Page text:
Of course, one might hypothesize that even in the absence of curricular or professional signs of scientific identity, students who experienced CURE or URE programs continue to think like a scientist. A few years ago my colleague Carol Trosset and I had the opportunity to conduct a survey of science alumnae at a liberal arts college (Lopatto and Trosset, 2008). We categorized the respondents as having had a URE experience or not while undergraduates, and then posed questions regarding their use of their science education after graduation. The responses were varied. Some respondents pursued a career in science while some did not. While some respondents could articulate a relation between their undergraduate science education and their later lives, I recall two comments that I think illustrate the difficulty of using the term scientific identity. One respondent, reflecting on her situation 5 years after graduation, reported “after completing my MS degree, I decided I was tired of working in the sciences and wanted to do something completely different.” Another respondent wrote, “I was at a wonderful Ph.D. program…with the path of many, many career options ahead…but I had been apart from my husband for years and wanted to be with him and have children. My science education argued for BOTH cases…I know the biological downsides to waiting to have kids, but I also had an appreciation for the stats: If I left, I’d probably never finish my degree.” It seems that the respondent’s scientific identity was conditioned on situations, rather than a permanent source of motivation to do science.
If we continue to think about the establishment of a scientific identity as a disposition or personality variable, then the door is open to the study of other identities as well. Gender and race loom large as identities that may interact with the formation of a scientific identity. A student who has experienced the life of a White male in the United States may enter college with a different identity than a student who identifies as a Hispanic female. The White male student may be far less actively engaged with considering or defending his identity than the Hispanic female, who may face challenges to her identity through microaggressions (Harwood, et al., 2012) or stereotype threats (Steele, 1997). Her effort to establish a scientific identity among her other identities may involve more cognitive and emotional energy than his. The study of how a person navigates among identities is termed “intersectionality” (Cole, 2009). The challenge of intersectionality complicates the formation of a scientific identity in ways that have not been fully studied.
The consortium as (quasi-) experiment
By a consortium I mean a group of programs or institutions organized around a common set of activities, in the present context to promote undergraduate science education. I leave it to
others to point out the possible economic and resource advantages of a consortium over an unaffiliated collection of programs. My interest is in discussing the advantages for research on CUREs afforded by the consortium over a piecemeal inspection of programs at individual institutions.
According to Campbell, a quasi-experiment is an experiment that has “treatments, outcome measures, and experimental units, but does not use random assignment to create comparisons from which treatment-caused change is inferred. Instead, the comparisons depend on nonequivalent groups that differ from each other in many ways other than the presence of a treatment whose effects are being tested…In a sense, quasi-experiments require making explicit the irrelevant causal forces hidden within the ceteris paribus [other things being equal] of random assignment” (Cook and Campbell, 1979; see also Campbell and Stanley, 1966). Many published accounts of CURE programs qualify as quasi-experiments; however, studies of a single institutional program lack the richness of information that is provided by the study of a CURE over multiple settings. One program that has yielded rich information about the nature and impact of a CURE is the Genomics Education Partnership.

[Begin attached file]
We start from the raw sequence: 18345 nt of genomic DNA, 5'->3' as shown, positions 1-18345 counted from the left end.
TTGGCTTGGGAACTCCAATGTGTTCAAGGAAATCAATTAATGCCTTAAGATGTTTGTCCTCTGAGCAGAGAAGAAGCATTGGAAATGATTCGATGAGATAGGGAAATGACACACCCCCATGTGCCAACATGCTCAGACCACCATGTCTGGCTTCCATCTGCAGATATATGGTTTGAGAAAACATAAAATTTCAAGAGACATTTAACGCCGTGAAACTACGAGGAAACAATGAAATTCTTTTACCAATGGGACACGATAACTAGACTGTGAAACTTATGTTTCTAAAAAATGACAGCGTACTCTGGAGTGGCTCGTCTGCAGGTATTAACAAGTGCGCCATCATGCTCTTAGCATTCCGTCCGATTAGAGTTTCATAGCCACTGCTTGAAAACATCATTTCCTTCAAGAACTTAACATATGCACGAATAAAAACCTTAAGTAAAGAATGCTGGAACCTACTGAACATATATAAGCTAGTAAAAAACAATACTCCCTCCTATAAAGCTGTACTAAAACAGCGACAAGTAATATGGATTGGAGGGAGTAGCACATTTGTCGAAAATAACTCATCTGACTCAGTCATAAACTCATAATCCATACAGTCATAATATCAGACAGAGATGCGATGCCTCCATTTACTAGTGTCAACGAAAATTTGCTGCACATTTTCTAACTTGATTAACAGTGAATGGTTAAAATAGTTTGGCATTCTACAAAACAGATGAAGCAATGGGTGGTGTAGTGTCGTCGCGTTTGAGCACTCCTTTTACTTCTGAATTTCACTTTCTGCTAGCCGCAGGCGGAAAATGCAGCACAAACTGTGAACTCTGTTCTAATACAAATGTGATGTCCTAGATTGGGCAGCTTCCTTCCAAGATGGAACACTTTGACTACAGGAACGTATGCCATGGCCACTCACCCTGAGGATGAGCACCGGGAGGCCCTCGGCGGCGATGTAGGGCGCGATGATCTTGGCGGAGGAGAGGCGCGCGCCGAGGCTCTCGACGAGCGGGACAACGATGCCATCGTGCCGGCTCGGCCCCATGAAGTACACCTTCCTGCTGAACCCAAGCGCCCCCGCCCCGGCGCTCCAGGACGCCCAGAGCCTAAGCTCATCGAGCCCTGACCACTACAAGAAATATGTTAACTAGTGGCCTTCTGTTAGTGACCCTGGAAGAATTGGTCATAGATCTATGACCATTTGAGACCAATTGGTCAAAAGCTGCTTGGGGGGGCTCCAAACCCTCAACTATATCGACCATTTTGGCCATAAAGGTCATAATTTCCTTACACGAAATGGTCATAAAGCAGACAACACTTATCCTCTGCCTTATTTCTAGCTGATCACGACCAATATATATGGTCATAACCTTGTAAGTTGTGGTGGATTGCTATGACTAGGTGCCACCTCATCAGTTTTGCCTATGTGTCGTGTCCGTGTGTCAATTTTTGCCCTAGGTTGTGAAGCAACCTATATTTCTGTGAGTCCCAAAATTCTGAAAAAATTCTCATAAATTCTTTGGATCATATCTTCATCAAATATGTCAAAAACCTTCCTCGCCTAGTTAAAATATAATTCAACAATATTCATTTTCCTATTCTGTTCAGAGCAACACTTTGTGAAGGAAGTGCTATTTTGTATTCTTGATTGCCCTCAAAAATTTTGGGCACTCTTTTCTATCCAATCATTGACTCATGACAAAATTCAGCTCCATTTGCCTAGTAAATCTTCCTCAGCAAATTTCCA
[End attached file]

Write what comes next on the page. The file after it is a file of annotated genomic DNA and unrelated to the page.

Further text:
The Genomics Education Partnership was founded by Prof. Sarah Elgin and originally supported by the Howard Hughes Medical Institute (Lopatto, et al., 2008). Several descriptions of the program are in print, so rather than compose another I quote from the article:
The GEP is a consortium in which more than 100 colleges and universities (mostly primarily undergraduate institutions, or PUIs) have joined with Washington University in St. Louis (WUSTL) with the goal of providing undergraduates with a research experience in genomics (see http://gep.wustl.edu). The GEP is investigating the evolution of the Muller F element, a region of the Drosophila genome that exhibits both heterochromatic and euchromatic properties, and the evolution of the F element genes. Undergraduates are involved in both finishing (improving the quality of draft sequence) and annotating (creating hand-curated gene models based on all available evidence, mapping repeats, and identifying other features) designated regions of the Drosophila genome. They work on 40-kb “projects,” which, after quality control checks, are reassembled to generate large domains for analysis. GEP materials have been adapted to many different settings, from a short module in a first genetics course to the core of a semester-long laboratory course to an “independent study” research course. A common student assessment is carried out using the central website. Pre/post-course quizzes demonstrate that GEP students do indeed improve their knowledge of genes and genomes through their research (Shaffer et al., 2010, 2014). Post-course survey results from 2008 and 2010–2012 on science attitudes are consistent and show an overall pattern and numerical scores very similar to those of students in a dedicated summer research program (Lopatto, 2007; Lopatto et al., 2008; see especially Shaffer et al., 2014). All student projects are completed at least twice independently, and a reconciliation process is carried out by experienced students working at WUSTL during the summer. Student annotations are deposited in GenBank and form the core of our scientific publications, which analyze the reassembled regions as a whole (e.g., Leung et al., 2010). A paper based on comparative analysis of the F element of four Drosophila species, now in preparation, will have more than 1000 student and faculty coauthors. Thus, by both pedagogical and scientific